The COVID-19 pandemic disrupted cruise industry suppliers. One major food and beverage supplier closed its Miami warehouse, spare parts are hard to get and drydock delays are occurring.
With cruise lines in a cash flow crunch, they’ve changed the credit term to an extent that may be untenable, especially for smaller vendors — micro, small and medium enterprises (MSME) — that comprise an estimated 70% of cruise ship suppliers.
‘Many suppliers are out of cash’
‘Many suppliers are out of cash, after loss of revenue in the past 15 months,’ said John Paul Brigneti of Miami-based JPB Global Trade Solutions , who has 40 years of experience in purchasing and logistics. ‘Prices for everything are up.’
Brigneti recently got a $23,000 quote for one dry container from China to Florida, which would have cost, at most, $4,500 pre-pandemic.
‘It’s absurd, totally insane,’ he said. ‘The freight forwarder has to have enough cash to pay the ocean carriers and with an extension of the credit term by their customers they will always be operating with a negative cash flow. Today just to ship 50 to 60 containers a month from Asia to Miami is costing a million dollars a month.’
It’s also taking a long time for containers to arrive due to lack of space on board and booking delays. Already over the summer, US retailers were sounding the alarm on getting containers from Asia in time for Christmas.
Credit term extended
According to Brigneti, instead of paying invoices in 30 days, top buyers in the cruise industry are extending the credit term to 45 to 75 days, sometimes as long as 90 days.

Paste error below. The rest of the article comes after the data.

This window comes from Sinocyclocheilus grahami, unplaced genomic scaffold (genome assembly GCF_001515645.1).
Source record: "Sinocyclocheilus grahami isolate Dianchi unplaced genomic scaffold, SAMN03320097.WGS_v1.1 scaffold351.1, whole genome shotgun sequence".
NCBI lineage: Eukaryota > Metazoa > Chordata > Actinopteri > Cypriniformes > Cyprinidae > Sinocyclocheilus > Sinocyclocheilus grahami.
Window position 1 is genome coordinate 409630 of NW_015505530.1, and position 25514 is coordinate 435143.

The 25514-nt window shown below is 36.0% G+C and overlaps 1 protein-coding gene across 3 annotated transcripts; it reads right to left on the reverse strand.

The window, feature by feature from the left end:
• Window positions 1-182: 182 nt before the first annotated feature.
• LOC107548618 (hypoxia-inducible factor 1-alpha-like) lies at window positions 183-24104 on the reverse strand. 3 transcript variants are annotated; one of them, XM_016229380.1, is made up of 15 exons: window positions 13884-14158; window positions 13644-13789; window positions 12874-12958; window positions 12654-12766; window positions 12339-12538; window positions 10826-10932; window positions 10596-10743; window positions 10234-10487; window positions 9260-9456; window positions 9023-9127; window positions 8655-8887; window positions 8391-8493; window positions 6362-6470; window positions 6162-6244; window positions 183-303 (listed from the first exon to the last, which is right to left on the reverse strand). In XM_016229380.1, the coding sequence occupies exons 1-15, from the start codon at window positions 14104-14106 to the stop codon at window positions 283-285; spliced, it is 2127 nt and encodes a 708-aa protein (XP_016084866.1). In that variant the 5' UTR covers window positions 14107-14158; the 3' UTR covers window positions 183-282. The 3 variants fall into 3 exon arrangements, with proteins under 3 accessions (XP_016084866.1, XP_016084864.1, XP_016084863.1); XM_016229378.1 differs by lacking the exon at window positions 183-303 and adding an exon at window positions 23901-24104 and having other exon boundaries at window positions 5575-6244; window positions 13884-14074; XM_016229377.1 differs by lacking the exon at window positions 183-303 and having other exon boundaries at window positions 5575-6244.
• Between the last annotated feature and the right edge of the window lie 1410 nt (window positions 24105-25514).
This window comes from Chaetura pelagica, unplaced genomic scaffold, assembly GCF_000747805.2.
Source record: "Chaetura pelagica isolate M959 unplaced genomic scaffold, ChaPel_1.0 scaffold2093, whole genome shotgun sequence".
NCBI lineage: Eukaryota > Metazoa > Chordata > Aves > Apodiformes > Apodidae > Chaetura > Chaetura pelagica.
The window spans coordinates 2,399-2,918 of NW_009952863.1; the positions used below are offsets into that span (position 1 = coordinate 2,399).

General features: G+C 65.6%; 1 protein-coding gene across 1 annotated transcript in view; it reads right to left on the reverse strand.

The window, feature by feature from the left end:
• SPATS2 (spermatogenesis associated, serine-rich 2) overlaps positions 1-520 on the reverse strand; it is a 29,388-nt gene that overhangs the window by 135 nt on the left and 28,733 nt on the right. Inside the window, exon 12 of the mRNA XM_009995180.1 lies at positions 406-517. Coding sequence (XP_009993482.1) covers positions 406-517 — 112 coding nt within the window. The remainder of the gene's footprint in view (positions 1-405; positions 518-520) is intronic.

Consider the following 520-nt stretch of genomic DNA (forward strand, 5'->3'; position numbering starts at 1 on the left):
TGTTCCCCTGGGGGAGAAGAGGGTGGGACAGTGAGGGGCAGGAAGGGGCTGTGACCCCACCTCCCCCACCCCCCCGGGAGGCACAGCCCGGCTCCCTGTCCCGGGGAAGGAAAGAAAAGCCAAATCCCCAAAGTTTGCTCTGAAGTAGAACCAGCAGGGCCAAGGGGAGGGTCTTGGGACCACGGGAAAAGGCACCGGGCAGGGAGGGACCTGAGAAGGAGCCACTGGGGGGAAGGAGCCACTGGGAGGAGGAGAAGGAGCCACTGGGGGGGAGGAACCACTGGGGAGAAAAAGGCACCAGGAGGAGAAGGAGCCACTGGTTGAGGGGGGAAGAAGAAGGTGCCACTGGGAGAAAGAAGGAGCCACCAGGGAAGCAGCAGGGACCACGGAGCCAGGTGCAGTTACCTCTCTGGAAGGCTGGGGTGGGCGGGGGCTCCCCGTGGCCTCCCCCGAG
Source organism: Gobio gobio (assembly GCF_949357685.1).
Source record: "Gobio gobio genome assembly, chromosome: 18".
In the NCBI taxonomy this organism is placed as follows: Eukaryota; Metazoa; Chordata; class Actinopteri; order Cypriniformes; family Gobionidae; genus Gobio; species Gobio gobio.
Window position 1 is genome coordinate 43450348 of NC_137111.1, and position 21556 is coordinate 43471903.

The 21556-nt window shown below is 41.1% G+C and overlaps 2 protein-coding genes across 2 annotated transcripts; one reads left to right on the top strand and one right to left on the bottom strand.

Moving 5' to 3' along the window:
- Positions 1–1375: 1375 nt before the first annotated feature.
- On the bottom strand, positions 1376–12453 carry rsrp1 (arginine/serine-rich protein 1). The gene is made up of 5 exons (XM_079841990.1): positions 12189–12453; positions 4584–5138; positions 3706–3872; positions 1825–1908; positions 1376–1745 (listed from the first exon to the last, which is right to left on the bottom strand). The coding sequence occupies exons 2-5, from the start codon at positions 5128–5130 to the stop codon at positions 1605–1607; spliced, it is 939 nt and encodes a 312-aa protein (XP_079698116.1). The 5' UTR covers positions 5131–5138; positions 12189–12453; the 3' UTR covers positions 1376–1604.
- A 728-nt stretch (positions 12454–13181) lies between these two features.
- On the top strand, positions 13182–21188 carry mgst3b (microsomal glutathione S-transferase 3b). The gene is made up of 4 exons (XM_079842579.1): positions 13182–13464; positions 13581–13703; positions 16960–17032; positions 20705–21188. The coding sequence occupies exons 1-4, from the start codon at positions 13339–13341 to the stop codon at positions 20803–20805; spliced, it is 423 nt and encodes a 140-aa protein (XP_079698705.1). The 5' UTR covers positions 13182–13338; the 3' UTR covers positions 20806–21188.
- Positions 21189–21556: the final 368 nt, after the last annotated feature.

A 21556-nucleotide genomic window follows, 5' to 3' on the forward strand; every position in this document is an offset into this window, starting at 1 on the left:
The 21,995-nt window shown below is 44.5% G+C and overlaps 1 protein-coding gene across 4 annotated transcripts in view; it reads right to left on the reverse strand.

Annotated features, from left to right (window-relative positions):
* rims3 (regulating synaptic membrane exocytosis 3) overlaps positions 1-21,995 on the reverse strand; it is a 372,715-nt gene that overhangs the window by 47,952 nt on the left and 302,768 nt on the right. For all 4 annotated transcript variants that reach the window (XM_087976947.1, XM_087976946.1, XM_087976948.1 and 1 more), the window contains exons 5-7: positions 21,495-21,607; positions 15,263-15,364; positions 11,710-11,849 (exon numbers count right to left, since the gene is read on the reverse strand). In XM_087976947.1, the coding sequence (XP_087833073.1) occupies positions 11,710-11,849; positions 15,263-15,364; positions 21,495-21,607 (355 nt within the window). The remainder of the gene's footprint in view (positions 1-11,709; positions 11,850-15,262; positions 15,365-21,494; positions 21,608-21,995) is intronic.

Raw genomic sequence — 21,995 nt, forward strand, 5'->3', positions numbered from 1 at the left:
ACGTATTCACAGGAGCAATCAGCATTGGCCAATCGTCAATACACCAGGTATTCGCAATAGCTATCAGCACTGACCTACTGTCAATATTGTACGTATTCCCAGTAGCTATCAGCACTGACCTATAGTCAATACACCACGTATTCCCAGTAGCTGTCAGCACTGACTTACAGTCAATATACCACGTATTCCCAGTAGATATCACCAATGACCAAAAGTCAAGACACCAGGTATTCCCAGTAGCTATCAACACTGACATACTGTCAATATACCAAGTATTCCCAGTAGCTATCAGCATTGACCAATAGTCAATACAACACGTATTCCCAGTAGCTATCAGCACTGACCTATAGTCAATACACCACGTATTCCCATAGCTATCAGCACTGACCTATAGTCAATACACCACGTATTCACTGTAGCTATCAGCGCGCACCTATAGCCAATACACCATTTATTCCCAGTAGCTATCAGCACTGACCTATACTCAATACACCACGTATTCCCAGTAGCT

‘It’s a very big problem. Ninety days to get paid is impossible for an MSME to stay in business for much longer with an average cash cycle of 120-plus days. There are going to be a lot of suppliers that cannot make it … They may be managing now because we are not yet at full provisioning cycle but this could be a major issue in the next 12 months for the restart of the cruise industry at full speed,’ he warned.
Drydocks impacted, too
Drydocks are impacted, too, at a time when many ships need work before resuming service. With the new extended credit term, Brigneti said, contractors may not have enough working capital to support the drydock operation, to pay for materials and labor.
Reverse factoring solution
To surmount these issues, Brigneti believes in a supply chain finance solution called reverse factoring — a supplier finance program that buyers like cruise lines can use to offer early invoice payment on their payable account from a third party (bank or other finance provider) to their suppliers based on approved invoices.
The program is initiated by the buyer so the interest is based on the buyer’s credit rating instead of the supplier’s, which typically results in a lower financing cost for the suppliers. ‘The positive point is that the MSME, anywhere in the world, do not have to go to local bank to try to open a line of credit with very low chance to get approval after more than one year of substantial revenue reduction and, as a result, fail to deliver the order,’ he said.
Working capital optimized for buyer and seller
Brigneti, who has detailed his concerns and explained how reverse factoring can address them in a LinkedIn post , said it will take a cultural change on the part of purchasing departments to consider reverse factoring. But he believes something needs to happen to avoid ‘sinking the seller.’ Plus, he said, reverse factoring optimizes working capital for both parties: the buyer extends the credit term, and the seller reduces day sales outstanding.
One major cruise line started using reverse factoring two years ago and plans to continue as operations resume.
Brigneti is scheduled as a speaker at Seatrade Cruise Global on the afternoon of Sept. 28.